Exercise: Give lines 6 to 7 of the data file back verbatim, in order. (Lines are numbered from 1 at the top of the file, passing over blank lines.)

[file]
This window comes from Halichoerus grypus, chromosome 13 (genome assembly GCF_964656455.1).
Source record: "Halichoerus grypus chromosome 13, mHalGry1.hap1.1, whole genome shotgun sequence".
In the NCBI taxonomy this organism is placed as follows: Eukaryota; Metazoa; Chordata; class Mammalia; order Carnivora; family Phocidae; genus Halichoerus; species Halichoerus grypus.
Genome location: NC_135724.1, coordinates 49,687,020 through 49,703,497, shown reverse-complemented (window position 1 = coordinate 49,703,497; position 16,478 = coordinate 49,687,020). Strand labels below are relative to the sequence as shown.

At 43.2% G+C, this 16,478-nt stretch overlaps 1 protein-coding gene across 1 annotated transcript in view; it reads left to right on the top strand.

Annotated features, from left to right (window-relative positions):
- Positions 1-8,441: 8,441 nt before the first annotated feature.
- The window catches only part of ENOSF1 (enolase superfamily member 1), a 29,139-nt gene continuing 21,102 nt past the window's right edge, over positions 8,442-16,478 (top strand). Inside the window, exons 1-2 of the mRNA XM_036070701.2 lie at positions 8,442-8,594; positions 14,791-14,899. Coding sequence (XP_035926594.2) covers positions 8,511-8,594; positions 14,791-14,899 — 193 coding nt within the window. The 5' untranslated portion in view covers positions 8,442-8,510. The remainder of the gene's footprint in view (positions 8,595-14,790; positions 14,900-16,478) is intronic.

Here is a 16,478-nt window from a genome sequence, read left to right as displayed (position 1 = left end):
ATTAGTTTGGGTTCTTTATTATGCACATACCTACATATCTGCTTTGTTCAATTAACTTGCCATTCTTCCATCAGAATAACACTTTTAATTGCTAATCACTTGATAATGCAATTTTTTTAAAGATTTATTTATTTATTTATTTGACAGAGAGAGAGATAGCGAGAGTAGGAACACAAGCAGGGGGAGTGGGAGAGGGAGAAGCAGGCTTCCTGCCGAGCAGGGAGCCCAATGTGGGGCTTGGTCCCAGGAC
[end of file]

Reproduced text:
Annotated features, from left to right (window-relative positions):
- Positions 1-8,441: 8,441 nt before the first annotated feature.